31st January 2013 - 14:01

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You'd hope getting our pathetic road laws changed would be an easy victory because it's not just cyclists that are being let down,it's pedestrians and other road users.

I'm a human being, God damn it! My life has value. I’m as mad as hell and I’m not going to take this anymore.

posted by Carl [134 posts]
31st January 2013 - 16:20

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Well, we keep saying that something needs to be done to ensure the safety of all road users; and specifically those on foot or cycling. This news must surely be a step in the right direction? and if we keep pushing for stricter laws; and more public awareness of the safety issues we face on the roads, then maybe we will see our highways become safer places to cycle?

let us hope for a safer future for all. life is precious after-all.

posted by Mostyn [407 posts]
31st January 2013 - 18:29

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20 mph is starting to be implemented all over the country. It took very little pressure for our council to join the surrounding councils. Check out 20 is Plenty online and get involved. Reducing the speed limit is key to ensure more safety for all road users and the penny is dropping at last.

Silly me. You're probably right....

MercuryOne's picture

posted by MercuryOne [1055 posts]
31st January 2013 - 19:37

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Yeah right....!!

So how come it takes 16 days before TVP even get in touch with me, to access the video of a road rage incident with a lorry driver on the 11th January this year! Angry

OK, I did expect a delay of a few days because it wasn't an "urgent" incident but one that did need investigating with more than the condescending attitude of the officer who finally got in touch with me! Crying

posted by Furry Mommy [32 posts]
31st January 2013 - 22:50

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Furry Mommy wrote:
Yeah right....!!

So how come it takes 16 days before TVP even get in touch with me, to access the video of a road rage incident with a lorry driver on the 11th January this year! Angry

OK, I did expect a delay of a few days because it wasn't an "urgent" incident but one that did need investigating with more than the condescending attitude of the officer who finally got in touch with me! Crying

I hear that the numbers of Police Officers are being cut? That means the ones now sitting in the police station; may have to go out on the beat and do some work? must be very upsetting for them.

posted by Mostyn [407 posts]
1st February 2013 - 10:41

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however many laws are passed it would take an effort similar to that used to get people not to smoke in public to begin to think its NOT ok to use their cars to "tell off" a cyclist that is "in their way" and who subsequently they "did not see" if in fact anything happend as a consequence of their belligerent behaviour ...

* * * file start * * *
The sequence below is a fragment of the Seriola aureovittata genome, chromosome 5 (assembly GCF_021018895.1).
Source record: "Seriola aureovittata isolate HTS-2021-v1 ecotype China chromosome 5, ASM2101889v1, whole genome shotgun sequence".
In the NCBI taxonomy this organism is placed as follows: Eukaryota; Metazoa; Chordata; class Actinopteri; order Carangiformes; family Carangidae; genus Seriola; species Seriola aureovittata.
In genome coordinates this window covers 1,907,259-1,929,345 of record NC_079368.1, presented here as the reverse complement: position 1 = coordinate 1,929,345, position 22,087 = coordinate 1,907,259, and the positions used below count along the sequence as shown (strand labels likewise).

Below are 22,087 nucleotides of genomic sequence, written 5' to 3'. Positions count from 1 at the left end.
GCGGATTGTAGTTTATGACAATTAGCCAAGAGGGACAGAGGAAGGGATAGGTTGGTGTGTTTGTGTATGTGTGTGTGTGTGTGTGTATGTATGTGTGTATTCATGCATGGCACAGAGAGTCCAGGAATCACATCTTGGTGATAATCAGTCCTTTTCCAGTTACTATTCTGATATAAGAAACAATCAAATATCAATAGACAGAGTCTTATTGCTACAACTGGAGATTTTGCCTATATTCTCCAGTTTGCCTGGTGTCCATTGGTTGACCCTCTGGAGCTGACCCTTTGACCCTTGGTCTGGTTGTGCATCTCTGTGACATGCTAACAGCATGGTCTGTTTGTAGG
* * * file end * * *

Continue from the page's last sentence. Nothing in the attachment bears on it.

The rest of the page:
I discussed this with a police man who pulled me up for shouting at a cab driver - a cab driver who had twice in the one journey used his cab to express his frustration that I was on the right and not the left - I was in fact getting ready and positioned to turn right

the police man suggested I was an aggressive cyclist for taking that position in the road - and even suggested I look at how old and frail the driver was... I guess suggesting how on earth could I have been threatened by him...

I suggested to the police person that if he was going to take that view then if he didnt mind I would simply punch the driver as it would make me feel better...

I was nearly arrested for suggesting this

I left then to get my train telling him and the crowd that had gathered that he was a complete waist of my tax payers money - all he needed do was to say in public to that driver that he was wrong and I would have been happy

this complicity gives them - the drivers - a sense of impunity after all if to kill a cyclist gets £35 and 3 points - lets make it a sport - why not - seems popular enough...

posted by silkred [16 posts]
1st February 2013 - 10:46

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Don't think there's a problem with the law, it's enforcement and sentencing that need the attention.

posted by mbrads72 [120 posts]
1st February 2013 - 13:19

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I'm going to have to totally disagree, the wording of the law for dangerous driving is horribly vague which is the reason why CPS are very reluctant to attempt dangerous driving prosecutions.

And the fact that there are both careless driving and dangerous driving laws is farcical because careless driving is of course dangerous and can lead to death.

The careless driving law should be scraped, it was a mistake and the wording of the dangerous driving law needs to be sorted out (as regards to what constitutes dangerous driving).

posted by kie7077 [450 posts]
1st February 2013 - 21:01

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@kie7077

+1

posted by mad_scot_rider [544 posts]
4th February 2013 - 9:52